Certainly, much new age music would be unthinkable without the synthesiser. The origins of new age date back to the 1970's on America's west coast, a kind of cottage industry supported by lifestyle fairs and alternative bookshops. The lightweight "healing" music of composers like therapist Doctor Steve Halpern has since become hugely popular. But new age is as much a religious movement as it is a musical style, and therein lies its limitations. During the late 70' and 80's new age unfortunately became a marketing tool for all kinds of instrumental music, regardless of whether or not it was associated with the lifestyle and its pot porri of psychology, theology, charlatans and money-making opportunists.
The gifted American musician and historian Don Robertson, himself a new age recording artist, was one of the true believers - at least for a while. Robertson was a fan of "positive" music and was fascinated by the return to tonality in classical music that began in the late 50's with the rise of the minimalist composers like Terry Riley and the discovery by Westerners of the rich drones of Indian music.
His story about a meeting with Halpern in the late 70' is revealing. I quote at length from his book Music Through The Centuries:
"For several years I had heard about a fellow named Stephen Halpern who had recorded some albums of meditation music, and I decided to find out more about him. To accomplish this, I attended one of his seminars. I was very happy to find someone who was interested in the same kind of music that I was interested in, so at the end of the seminar, I invited him to dinner at my home, which was nearby. During dinner we talked about new music and issues such as the use of a drone in place of chordal harmony. As he was leaving, I asked him about his album Spectrum Suite. The liner notes claimed that the series of seven pieces, each in a different key, could be used in meditation to attune the seven chakras. I wanted to know how he knew which chord matched a particular chakra. I pressed him because I though maybe he had found some mystical gold mine. He finally laughed and said it was just a gimmick. Needless to say, I wasn't impressed and our relationship ended there."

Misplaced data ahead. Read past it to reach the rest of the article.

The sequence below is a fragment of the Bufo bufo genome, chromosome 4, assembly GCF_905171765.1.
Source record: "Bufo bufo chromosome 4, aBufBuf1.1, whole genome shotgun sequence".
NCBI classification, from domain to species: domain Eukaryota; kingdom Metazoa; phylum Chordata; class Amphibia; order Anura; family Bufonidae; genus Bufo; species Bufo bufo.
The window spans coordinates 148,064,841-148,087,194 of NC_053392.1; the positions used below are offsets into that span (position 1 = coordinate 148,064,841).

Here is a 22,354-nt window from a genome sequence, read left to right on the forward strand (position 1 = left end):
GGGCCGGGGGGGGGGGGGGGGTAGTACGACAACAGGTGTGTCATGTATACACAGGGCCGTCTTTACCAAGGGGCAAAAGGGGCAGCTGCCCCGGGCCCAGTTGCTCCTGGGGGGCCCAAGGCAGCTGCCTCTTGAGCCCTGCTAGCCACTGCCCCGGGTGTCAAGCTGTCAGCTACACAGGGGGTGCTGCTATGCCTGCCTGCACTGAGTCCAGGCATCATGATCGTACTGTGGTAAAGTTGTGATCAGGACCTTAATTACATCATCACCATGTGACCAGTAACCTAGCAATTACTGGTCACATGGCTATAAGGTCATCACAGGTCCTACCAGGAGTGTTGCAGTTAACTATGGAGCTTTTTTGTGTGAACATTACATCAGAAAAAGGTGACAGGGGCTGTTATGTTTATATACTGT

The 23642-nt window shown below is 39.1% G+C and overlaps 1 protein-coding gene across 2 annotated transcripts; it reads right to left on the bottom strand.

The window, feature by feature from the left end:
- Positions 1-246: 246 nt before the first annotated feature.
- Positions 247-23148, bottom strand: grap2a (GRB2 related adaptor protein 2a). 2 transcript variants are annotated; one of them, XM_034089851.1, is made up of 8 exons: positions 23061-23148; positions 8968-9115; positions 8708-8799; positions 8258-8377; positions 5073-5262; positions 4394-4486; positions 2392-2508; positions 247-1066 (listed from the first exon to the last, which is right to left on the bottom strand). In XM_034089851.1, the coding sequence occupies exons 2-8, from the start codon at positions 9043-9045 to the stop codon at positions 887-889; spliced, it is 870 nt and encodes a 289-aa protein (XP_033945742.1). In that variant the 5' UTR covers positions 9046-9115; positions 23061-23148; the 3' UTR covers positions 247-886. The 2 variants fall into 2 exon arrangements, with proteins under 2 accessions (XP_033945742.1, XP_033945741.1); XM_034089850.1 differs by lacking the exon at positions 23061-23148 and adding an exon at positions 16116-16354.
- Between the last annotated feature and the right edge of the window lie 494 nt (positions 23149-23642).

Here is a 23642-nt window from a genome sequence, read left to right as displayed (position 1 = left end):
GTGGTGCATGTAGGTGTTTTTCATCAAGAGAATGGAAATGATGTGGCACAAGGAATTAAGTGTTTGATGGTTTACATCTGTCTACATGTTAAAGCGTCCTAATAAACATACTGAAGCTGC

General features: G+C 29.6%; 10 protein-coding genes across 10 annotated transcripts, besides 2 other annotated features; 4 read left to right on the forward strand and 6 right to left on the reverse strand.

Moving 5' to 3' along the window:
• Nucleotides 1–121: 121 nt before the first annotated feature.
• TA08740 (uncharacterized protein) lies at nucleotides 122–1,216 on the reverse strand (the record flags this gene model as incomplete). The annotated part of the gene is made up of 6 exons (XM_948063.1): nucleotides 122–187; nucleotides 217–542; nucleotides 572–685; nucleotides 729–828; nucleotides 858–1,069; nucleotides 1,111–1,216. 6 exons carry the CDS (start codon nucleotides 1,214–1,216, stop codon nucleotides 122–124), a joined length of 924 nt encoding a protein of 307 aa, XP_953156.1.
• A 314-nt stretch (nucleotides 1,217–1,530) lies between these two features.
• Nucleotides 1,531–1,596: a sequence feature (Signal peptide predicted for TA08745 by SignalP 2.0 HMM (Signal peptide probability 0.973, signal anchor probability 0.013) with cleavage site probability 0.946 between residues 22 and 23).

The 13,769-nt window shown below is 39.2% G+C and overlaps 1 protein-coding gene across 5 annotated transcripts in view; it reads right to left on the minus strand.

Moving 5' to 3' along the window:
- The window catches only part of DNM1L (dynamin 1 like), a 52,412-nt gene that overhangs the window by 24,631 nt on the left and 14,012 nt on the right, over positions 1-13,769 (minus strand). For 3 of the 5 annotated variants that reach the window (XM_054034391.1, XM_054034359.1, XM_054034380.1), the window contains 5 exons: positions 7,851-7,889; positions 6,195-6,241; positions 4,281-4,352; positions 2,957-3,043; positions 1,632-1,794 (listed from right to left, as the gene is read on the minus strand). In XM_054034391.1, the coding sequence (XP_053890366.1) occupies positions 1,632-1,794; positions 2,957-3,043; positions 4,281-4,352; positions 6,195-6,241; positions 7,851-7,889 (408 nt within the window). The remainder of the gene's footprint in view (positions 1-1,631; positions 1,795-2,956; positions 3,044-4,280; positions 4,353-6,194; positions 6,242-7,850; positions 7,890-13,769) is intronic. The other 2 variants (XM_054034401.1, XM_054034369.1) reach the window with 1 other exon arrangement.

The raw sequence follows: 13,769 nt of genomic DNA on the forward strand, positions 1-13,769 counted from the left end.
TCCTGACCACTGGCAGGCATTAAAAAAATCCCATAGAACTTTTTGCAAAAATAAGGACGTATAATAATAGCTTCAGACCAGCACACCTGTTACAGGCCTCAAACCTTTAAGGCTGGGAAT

The relaxation scam
New age music continues today in the form of lightweight instrumental pop confections (witness the Grammy Awards New Age category), but in the 1990's it also gave birth to the more generic sub-genre of relaxation music. This insidious marketing ploy was particularly prevalent in Australia. Fans of quality ambient were no doubt aghast as, via post offices and bookshops, the market was flooded with extremely suspect nature-themed recordings. These recordings sold very well and made some very mediocre musicians lots of money. Tourists loved it, with the slickly packaged images of Australia's natural heritage proving very attractive. But far from Eno's vision of ambient, this music was not "simultaneously relaxing and engaging". Most of it was just plain awful. Perhaps knowing this fact all along, many of the perpetrators simply took the money and ran as the music's popularity inevitably waned. Others survived by flogging their wares overseas.